The draft scoping document prepared by Summit/Greenfield, the redevelopment proposal for Reader’s Digest/Chappaqua Crossing, and other important documents are available on the town website at www.town.new-castle.ny.us/ReadersDigestProperty.html.
Reader's Digest UpdateHospital Parking Approved and Other News
The Town Board voted at its July 8th meeting to approve a temporary zoning amendment for the Reader’s Digest property, allowing Northern Westchester Hospital (NWH) the use of 140 parking spaces on the campus for up to three years.
NWH is embarking on an expansion that will add 30,000 square feet to the hospital, designated in part to house a new emergency room facility. The project will also add a parking garage with 430 spots. During construction, which is expected to take up to three years, the hospital needs 250 off-site parking spaces for employees. It approached Summit/Greenfield for 140 of those spots. Summit/Greenfield petitioned the town on behalf of the hospital for the temporary change.
A central issue during discussions leading up to the vote was ensuring that the additional traffic did not interfere with peak periods at Horace Greeley High School. Accordingly, a blackout period has been established when hospital employees may not enter the Reader’s Digest parking lot. The jitney service that will shuttle employees between Reader’s Digest and the hospital is also subject to restrictions.
In addition to the spaces at Reader’s Digest, the hospital has secured 50 parking spots at the Lutheran Church of the Resurrection in Mount Kisco, directly across the street from the hospital on Route 117. Negotia-tions are in process for another 60 spots at the Universalist Fellowship of Northern West-chester, on Route 172 in the Town of Bedford.
Summit/Greenfield Grieves Tax Assessment
Grievance Day, the annual day to grieve your taxes, was held at Town Hall on June 17th. Representatives of Summit/ Greenfield appeared before the Board of Assessment Review to ask for a substantial reduction in the assessed value of the Reader’s Digest property.
Currently, the property is assessed at $11.1328 million. Using New Castle’s tentative 2008 equalization rate, established by the New York State Office of Real Property Services (www.orps.state.ny.us), this assessment results in a full market value of approximately $65.5 million. Summit/ Greenfield has requested a reduction in the assessed value of the property to $4.839 million, which, when using the same equalization rate, would result in a full market value of approximately $28.5 million. In 2007, at the current assessment, taxes on the property totaled $1.424 million.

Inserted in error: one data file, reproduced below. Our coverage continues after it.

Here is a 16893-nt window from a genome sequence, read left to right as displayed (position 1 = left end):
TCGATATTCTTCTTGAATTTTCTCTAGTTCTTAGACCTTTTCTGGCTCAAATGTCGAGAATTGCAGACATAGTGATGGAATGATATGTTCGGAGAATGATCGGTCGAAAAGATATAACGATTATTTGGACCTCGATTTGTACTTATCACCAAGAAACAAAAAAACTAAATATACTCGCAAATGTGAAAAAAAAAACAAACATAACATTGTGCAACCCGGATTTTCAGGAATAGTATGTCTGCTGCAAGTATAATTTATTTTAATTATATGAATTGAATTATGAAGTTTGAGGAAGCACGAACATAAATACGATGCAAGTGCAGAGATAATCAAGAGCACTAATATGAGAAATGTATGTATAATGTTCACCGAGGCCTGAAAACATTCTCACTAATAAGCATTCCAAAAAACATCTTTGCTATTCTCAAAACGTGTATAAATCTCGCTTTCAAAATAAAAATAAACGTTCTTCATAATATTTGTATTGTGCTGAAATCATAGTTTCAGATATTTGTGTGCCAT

Decisions of the Board of Assessment Review are expected in mid-September. This year, approximately 131 grievances were brought before the Board.
Town to Examine
At its June 24th meeting, the Town Board adopted a Request for Proposal (RFP) to hire a consultant to analyze a number of possible municipal uses of the Reader's Digest property.
The RFP is the result of several months’ work, as the Town Board sought input from the Planning Board, the Recreation and Parks Commission, and the CCSD School Board on ideas for the property. The purpose of this collective “brainstorming” was to come up with a menu of options for further examination. These are outlined in the RFP as: playing fields; ownership of the Wallace Auditorium as a community facility; relocation of the Recreation Department offices or other municipal use; open space preservation; an indoor recreation center with pool, basketball courts and teen facility; studio space for NCCTV; and adaptive reuse of the northernmost buildings of the Reader’s Digest complex.
Working with the Town, the consultant will produce a feasibility study that will prioritize these uses and examine the impacts of each, both alone and in combination with other uses, including those proposed by Summit/Greenfield. A short list of scenarios will become the subject of a Generic Environmental Impact Statement (GEIS) and design study.
Updated Oct. 27, 2009 by Valerie Castleman